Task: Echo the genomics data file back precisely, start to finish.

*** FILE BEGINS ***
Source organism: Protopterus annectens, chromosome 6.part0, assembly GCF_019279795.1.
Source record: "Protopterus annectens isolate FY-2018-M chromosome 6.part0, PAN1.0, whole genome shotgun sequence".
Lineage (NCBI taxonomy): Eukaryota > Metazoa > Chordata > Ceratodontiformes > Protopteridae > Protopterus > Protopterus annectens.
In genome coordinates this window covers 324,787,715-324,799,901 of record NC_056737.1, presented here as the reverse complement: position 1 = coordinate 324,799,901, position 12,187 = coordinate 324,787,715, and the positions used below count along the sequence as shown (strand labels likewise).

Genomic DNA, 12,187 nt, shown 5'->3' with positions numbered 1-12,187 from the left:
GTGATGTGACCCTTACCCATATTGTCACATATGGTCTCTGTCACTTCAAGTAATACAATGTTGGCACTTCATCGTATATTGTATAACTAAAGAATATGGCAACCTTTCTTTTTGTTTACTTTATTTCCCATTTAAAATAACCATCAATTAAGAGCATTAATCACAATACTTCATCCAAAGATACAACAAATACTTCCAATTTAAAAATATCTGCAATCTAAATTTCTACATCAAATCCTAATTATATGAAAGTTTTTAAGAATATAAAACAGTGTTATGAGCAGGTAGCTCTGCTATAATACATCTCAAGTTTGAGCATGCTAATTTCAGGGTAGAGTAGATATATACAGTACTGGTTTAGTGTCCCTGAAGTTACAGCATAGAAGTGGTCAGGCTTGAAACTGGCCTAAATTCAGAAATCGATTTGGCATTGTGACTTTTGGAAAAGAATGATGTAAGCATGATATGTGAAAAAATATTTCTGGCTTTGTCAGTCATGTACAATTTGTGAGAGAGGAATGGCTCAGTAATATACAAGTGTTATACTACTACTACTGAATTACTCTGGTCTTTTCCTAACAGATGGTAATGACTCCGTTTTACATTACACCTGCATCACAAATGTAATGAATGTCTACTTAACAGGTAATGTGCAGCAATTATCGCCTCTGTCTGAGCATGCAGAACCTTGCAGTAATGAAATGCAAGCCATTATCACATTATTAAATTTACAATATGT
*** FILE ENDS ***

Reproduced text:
Source organism: Protopterus annectens, chromosome 6.part0, assembly GCF_019279795.1.
Source record: "Protopterus annectens isolate FY-2018-M chromosome 6.part0, PAN1.0, whole genome shotgun sequence".
Lineage (NCBI taxonomy): Eukaryota > Metazoa > Chordata > Ceratodontiformes > Protopteridae > Protopterus > Protopterus annectens.
In genome coordinates this window covers 324,787,715-324,799,901 of record NC_056737.1, presented here as the reverse complement: position 1 = coordinate 324,799,901, position 12,187 = coordinate 324,787,715, and the positions used below count along the sequence as shown (strand labels likewise).

Genomic DNA, 12,187 nt, shown 5'->3' with positions numbered 1-12,187 from the left:
GTGATGTGACCCTTACCCATATTGTCACATATGGTCTCTGTCACTTCAAGTAATACAATGTTGGCACTTCATCGTATATTGTATAACTAAAGAATATGGCAACCTTTCTTTTTGTTTACTTTATTTCCCATTTAAAATAACCATCAATTAAGAGCATTAATCACAATACTTCATCCAAAGATACAACAAATACTTCCAATTTAAAAATATCTGCAATCTAAATTTCTACATCAAATCCTAATTATATGAAAGTTTTTAAGAATATAAAACAGTGTTATGAGCAGGTAGCTCTGCTATAATACATCTCAAGTTTGAGCATGCTAATTTCAGGGTAGAGTAGATATATACAGTACTGGTTTAGTGTCCCTGAAGTTACAGCATAGAAGTGGTCAGGCTTGAAACTGGCCTAAATTCAGAAATCGATTTGGCATTGTGACTTTTGGAAAAGAATGATGTAAGCATGATATGTGAAAAAATATTTCTGGCTTTGTCAGTCATGTACAATTTGTGAGAGAGGAATGGCTCAGTAATATACAAGTGTTATACTACTACTACTGAATTACTCTGGTCTTTTCCTAACAGATGGTAATGACTCCGTTTTACATTACACCTGCATCACAAATGTAATGAATGTCTACTTAACAGGTAATGTGCAGCAATTATCGCCTCTGTCTGAGCATGCAGAACCTTGCAGTAATGAAATGCAAGCCATTATCACATTATTAAATTTACAATATGT